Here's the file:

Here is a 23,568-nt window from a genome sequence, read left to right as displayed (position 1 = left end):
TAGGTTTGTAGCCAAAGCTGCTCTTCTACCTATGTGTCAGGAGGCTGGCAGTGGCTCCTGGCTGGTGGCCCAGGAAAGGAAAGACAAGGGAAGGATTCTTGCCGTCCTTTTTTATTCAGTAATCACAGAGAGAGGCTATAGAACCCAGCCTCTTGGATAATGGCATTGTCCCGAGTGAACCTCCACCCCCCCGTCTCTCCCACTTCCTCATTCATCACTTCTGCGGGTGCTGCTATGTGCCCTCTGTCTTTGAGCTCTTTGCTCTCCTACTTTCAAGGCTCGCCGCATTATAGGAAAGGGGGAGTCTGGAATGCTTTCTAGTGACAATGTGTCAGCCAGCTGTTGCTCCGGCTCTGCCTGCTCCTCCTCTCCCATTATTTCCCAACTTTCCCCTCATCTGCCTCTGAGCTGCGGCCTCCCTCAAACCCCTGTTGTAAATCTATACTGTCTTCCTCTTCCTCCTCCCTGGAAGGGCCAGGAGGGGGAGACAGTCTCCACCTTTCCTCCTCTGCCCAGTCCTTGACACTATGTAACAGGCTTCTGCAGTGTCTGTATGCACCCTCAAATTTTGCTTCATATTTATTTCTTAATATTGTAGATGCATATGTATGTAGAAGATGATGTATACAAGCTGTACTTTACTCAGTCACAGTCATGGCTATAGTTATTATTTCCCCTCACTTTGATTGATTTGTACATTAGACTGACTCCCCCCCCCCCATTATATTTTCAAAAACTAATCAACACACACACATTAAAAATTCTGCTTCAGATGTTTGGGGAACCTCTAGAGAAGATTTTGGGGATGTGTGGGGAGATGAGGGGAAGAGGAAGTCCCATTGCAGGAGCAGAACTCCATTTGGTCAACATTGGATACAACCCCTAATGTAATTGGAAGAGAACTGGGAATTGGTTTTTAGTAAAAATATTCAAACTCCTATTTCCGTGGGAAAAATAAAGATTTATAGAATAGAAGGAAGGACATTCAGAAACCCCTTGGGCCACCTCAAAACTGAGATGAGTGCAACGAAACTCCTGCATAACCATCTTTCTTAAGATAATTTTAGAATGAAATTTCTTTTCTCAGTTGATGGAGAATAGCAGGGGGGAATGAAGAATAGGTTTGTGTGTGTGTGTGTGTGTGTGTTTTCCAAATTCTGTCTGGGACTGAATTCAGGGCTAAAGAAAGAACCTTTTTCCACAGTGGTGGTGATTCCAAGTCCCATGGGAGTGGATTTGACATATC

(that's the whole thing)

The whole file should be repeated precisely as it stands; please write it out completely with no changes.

Here is a 23,568-nt window from a genome sequence, read left to right as displayed (position 1 = left end):
TAGGTTTGTAGCCAAAGCTGCTCTTCTACCTATGTGTCAGGAGGCTGGCAGTGGCTCCTGGCTGGTGGCCCAGGAAAGGAAAGACAAGGGAAGGATTCTTGCCGTCCTTTTTTATTCAGTAATCACAGAGAGAGGCTATAGAACCCAGCCTCTTGGATAATGGCATTGTCCCGAGTGAACCTCCACCCCCCCGTCTCTCCCACTTCCTCATTCATCACTTCTGCGGGTGCTGCTATGTGCCCTCTGTCTTTGAGCTCTTTGCTCTCCTACTTTCAAGGCTCGCCGCATTATAGGAAAGGGGGAGTCTGGAATGCTTTCTAGTGACAATGTGTCAGCCAGCTGTTGCTCCGGCTCTGCCTGCTCCTCCTCTCCCATTATTTCCCAACTTTCCCCTCATCTGCCTCTGAGCTGCGGCCTCCCTCAAACCCCTGTTGTAAATCTATACTGTCTTCCTCTTCCTCCTCCCTGGAAGGGCCAGGAGGGGGAGACAGTCTCCACCTTTCCTCCTCTGCCCAGTCCTTGACACTATGTAACAGGCTTCTGCAGTGTCTGTATGCACCCTCAAATTTTGCTTCATATTTATTTCTTAATATTGTAGATGCATATGTATGTAGAAGATGATGTATACAAGCTGTACTTTACTCAGTCACAGTCATGGCTATAGTTATTATTTCCCCTCACTTTGATTGATTTGTACATTAGACTGACTCCCCCCCCCCCATTATATTTTCAAAAACTAATCAACACACACACATTAAAAATTCTGCTTCAGATGTTTGGGGAACCTCTAGAGAAGATTTTGGGGATGTGTGGGGAGATGAGGGGAAGAGGAAGTCCCATTGCAGGAGCAGAACTCCATTTGGTCAACATTGGATACAACCCCTAATGTAATTGGAAGAGAACTGGGAATTGGTTTTTAGTAAAAATATTCAAACTCCTATTTCCGTGGGAAAAATAAAGATTTATAGAATAGAAGGAAGGACATTCAGAAACCCCTTGGGCCACCTCAAAACTGAGATGAGTGCAACGAAACTCCTGCATAACCATCTTTCTTAAGATAATTTTAGAATGAAATTTCTTTTCTCAGTTGATGGAGAATAGCAGGGGGGAATGAAGAATAGGTTTGTGTGTGTGTGTGTGTGTGTGTTTTCCAAATTCTGTCTGGGACTGAATTCAGGGCTAAAGAAAGAACCTTTTTCCACAGTGGTGGTGATTCCAAGTCCCATGGGAGTGGATTTGACATATC